WASHINGTON — A key House committee on Wednesday gave bipartisan approval to legislation to create national standards for the horse racing industry to prevent fatalities and discourage illegal medication practices. The Senate’s top Republican said he would press to pass the bill before the year is out.
The 46-5 vote in a Democratic-controlled panel is a good sign for the bill’s prospects.
“Our bill delivers commonsense medication and track safety standards that protect America’s horses and jockeys, needed progress that will put this popular and historic sport on track for a strong recovery and a bright future,” said top sponsor Paul Tonko, D-N.Y., whose district is home to Saratoga Race Course, a premier racetrack.
Senate Majority Leader Mitch McConnell, R-Ky., whose state is home to the country’s top breeding outfits and the Kentucky Derby, introduced identical legislation with senior Democrats from California and New York, which also have top racetracks and breeding operations.
The “Horseracing Integrity and Safety Act” comes after the racing industry has been hit by a series of doping scandals and a rash of fatal breakdowns in recent years. It is also struggling through the COVID-19 pandemic, with tracks like Churchill Downs holding races — including last weekend’s Kentucky Derby, delayed from May — without spectators.
Several top trainers were charged earlier this year with illegally doping their horses with performance-enhancing drugs, including Jason Servis, whose horse Maximum Security finished first in the 2019 Derby but was disqualified for racing interference.
The legislation is aimed at empowering an independent Horseracing Integrity and Safety Authority with federal recognition and enforcement power to set uniform standards for medication, track safety, and testing of horses for PEDs.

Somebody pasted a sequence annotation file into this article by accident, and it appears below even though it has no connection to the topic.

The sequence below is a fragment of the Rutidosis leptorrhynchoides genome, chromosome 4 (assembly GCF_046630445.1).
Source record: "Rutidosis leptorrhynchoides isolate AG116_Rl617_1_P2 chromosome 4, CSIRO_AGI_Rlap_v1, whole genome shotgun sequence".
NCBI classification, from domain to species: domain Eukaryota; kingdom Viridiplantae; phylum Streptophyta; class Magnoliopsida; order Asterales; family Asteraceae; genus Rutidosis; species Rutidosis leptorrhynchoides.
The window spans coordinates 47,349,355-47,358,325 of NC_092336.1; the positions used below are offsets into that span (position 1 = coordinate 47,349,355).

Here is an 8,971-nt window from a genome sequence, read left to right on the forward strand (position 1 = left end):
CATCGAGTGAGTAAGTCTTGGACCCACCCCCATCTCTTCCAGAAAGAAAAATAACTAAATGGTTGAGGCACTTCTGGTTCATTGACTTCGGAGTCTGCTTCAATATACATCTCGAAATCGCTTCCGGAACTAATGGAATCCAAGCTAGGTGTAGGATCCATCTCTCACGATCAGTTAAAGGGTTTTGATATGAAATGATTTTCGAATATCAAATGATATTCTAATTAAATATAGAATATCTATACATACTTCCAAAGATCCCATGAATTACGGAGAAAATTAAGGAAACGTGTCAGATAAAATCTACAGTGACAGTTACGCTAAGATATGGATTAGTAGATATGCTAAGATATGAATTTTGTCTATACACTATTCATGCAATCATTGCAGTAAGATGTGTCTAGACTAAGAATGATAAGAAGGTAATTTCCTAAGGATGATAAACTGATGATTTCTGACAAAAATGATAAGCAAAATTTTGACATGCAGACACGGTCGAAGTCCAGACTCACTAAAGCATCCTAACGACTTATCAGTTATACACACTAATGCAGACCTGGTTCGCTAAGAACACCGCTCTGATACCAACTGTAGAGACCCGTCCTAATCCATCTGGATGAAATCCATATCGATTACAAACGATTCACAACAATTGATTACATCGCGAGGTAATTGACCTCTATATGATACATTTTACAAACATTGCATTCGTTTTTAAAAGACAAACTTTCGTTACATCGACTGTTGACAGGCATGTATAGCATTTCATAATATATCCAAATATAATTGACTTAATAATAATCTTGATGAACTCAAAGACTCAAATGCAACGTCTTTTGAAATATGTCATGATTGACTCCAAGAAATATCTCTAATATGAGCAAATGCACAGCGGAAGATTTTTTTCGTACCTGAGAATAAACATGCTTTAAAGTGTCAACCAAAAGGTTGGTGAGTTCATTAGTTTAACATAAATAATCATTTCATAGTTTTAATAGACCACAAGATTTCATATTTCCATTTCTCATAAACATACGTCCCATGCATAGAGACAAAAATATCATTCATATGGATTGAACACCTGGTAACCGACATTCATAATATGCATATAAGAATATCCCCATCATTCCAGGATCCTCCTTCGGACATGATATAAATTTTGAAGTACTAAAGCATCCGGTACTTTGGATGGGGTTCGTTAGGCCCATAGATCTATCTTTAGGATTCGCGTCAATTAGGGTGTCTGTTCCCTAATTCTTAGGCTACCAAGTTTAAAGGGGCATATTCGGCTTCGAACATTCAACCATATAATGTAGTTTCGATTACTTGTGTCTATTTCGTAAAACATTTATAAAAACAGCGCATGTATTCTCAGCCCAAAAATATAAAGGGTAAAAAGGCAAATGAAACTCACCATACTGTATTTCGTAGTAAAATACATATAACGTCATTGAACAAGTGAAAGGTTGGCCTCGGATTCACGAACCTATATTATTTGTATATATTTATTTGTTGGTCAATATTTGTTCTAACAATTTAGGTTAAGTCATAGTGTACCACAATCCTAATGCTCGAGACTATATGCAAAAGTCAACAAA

“Unfortunately, the coronavirus isn’t thoroughbred racing’s only challenge. In recent years, tragedies on the track, medication scandals and an inconsistent patchwork of regulations have cast clouds over the future,” McConnell said in a floor speech.
While blue-blood racing organizations such as the Jockey Club and key racing circuits support the idea, McConnell has not attracted cosponsors from states like Florida, Louisiana and New Jersey, where some of the sport’s scandals have occurred and where oversight is considered uneven at best. But Frank Pallone, D-N.J., chairman of the powerful Energy and Commerce panel, is a strong supporter.
McConnell said in a brief hallway interview that the industry has long been plagued by disunity and that after reading a Washington Post editorial questioning whether racing should remain legal he told stakeholders “in the strongest possible way that they needed to get together or I would try to do it for them. And they did get together.”
McConnell said he hopes to win passage of the legislation before the end of the congressional session and plans to discuss the topic with House Speaker Nancy Pelosi, D-Calif.
Also at issue is a series of horse fatalities in California in recent years, which has garnered the industry bad press and enemies like People for the Ethical Treatment of Animals.
The legislation faces challenges in the Senate, given the time crunch and potential opposition. But McConnell said he would press the issue in a post-election lame duck session.